CAS News Center
Archbishop Romero and Rutilio Grande, SJ: Companions on the Journey
This March marks the 32nd anniversary of the death of Archbishop Romero and the 35th anniversary of the death of Rutilio Grande, SJ. Both were friends and companions on a journey of solidarity and justice for the poor of El Salvador. Please join us in remembering their lives and celebrating their memory.
Date: Wednesday, April 11, 2012
Place: St. Clare Room
Presenters: Professors Ana Maria Pineda, Juan Velasco
Free and open to the public
Artist Lecture: Clayton Bailey
Wednesday, February 29, 2012, 7 - 8:30 p.m., FREE
Location: The de Saisset Museum auditorium
Ceramicist and sculptor Clayton Bailey talks about his art making, the role of humor in his work, and his playful sensibility in this event co-sponsored by the de Saisset Museum and the Department of Art and Art History.
These events and programs are funded in part by a grant from Arts Council Silicon Valley, in partnership with the County of Santa Clara and California Arts Council.
Black History Month event: The Black Power Mixtape 1967--1975"
Monday, February 27th, 2012
5:00 pm - 7:00 pm
Screening Room A (Learning Commons and Library)
Join Dr. Jamie Walker in screening "The Black Power Mixtape: 1967-1975," a documentary which humanizes the goals and activists involved in the Black Power Movement while showcasing never before seen footage with Angela Davis, Stokely Carmichael, and numerous others who were committed to social justice and change. The film combines music, startling 16mm footage (lying undiscovered in the cellar of Swedish Television for 30 years), and contemporary audio interviews from leading African-American artists, activists, musicians and scholars. Screening time: 1 hour and 40 min.
Co-sponsored by Igwebuike, the Ethnic Studies Program and the Office for Multicultural Learning.
The Department of Art & Art History
proudly presents the installation...
Ernest Jolly: Re-imagine
Re-imagine is an immersive installation that envelopes the viewer through all senses. The installation invites the viewer into total self reflection and meditation.
Exhibition dates: February 13-March 7, 2012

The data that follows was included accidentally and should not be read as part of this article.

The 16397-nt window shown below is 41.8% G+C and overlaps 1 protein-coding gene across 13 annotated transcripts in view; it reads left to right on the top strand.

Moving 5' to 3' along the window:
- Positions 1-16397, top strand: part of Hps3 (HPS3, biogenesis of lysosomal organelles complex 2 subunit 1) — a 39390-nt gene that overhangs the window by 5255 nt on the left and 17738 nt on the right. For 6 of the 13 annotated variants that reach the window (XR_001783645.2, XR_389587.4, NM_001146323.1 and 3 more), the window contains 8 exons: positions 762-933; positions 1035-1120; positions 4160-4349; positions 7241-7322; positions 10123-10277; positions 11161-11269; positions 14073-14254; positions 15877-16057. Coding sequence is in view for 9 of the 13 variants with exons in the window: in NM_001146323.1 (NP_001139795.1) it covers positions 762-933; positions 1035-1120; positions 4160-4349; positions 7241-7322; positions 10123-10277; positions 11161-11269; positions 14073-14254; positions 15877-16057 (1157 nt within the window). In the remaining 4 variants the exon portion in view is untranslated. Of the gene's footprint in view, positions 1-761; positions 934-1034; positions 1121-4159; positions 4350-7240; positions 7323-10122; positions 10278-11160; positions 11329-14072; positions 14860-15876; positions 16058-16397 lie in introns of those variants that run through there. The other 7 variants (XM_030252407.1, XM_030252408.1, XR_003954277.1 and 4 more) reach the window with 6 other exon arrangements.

Location: Art Department Gallery in the Fine Arts building at SCU
Artist talk: February 27, 12 p.m. in the gallery
Gallery hours: Monday-Friday, 10:00 a.m.-5:00 p.m.
Department of Anthropology Winter Seminar
March 7, 2012
5-6pm, Kennedy Commons
Ecological and historical perspectives on Bornean orangutan populations
Dr. Andy Marshall
Department of Anthropology
University of California - Davis
Understanding the factors that influence variation in orangutan population dispersion in space and time would both enhance our understanding of orangutan socioecology and contribute meaningfully to the conservation of this threatened taxon. We use data from a six year study of a population of Western Bornean Orangutans (Pongo pygmaeus wurmbii) at Gunung Palung National Park, West Kalimantan, Indonesia to test hypotheses about the role of food resources (and different classes thereof) in determining orangutan dispersion across space and over time. We assessed orangutan population dispersion across seven distinct tropical rainforest types (spanning lowland peat swamp to montane forest) using direct observations of orangutans on fourteen survey transects. The results support the hypotheses that orangutan populations at Gunung Palung partially buffer themselves against resource scarcity by switching habitats, that population movements are best explained by the abundance of preferred foods, and that peat swamp forests serve as “fallback habitats”. Conservation implications of these results will be discussed.
Refreshments will be provided
Pure pulsing energy with dizzying emotional intensity and a kaleidoscope of dance and movement is back by popular demand! Images 2012 is a stunning production of eclectic original jazz, modern, and classical ballet, featuring some of Santa Clara’s finest performing artists.
February 9-12, 2012, Th 7:30pm, Fr/Sa 8pm, Su 2pm
Regular - $15, SCU Seniors - $10, Students - $10
Check out the 2012 Sociology Newsletter!
The Santa Clara University Archaeology Reserach Lab and the Santa Clara County Archaeological Society invite you to a lecture by Dr. Edward M. Luby, San Francisco State University.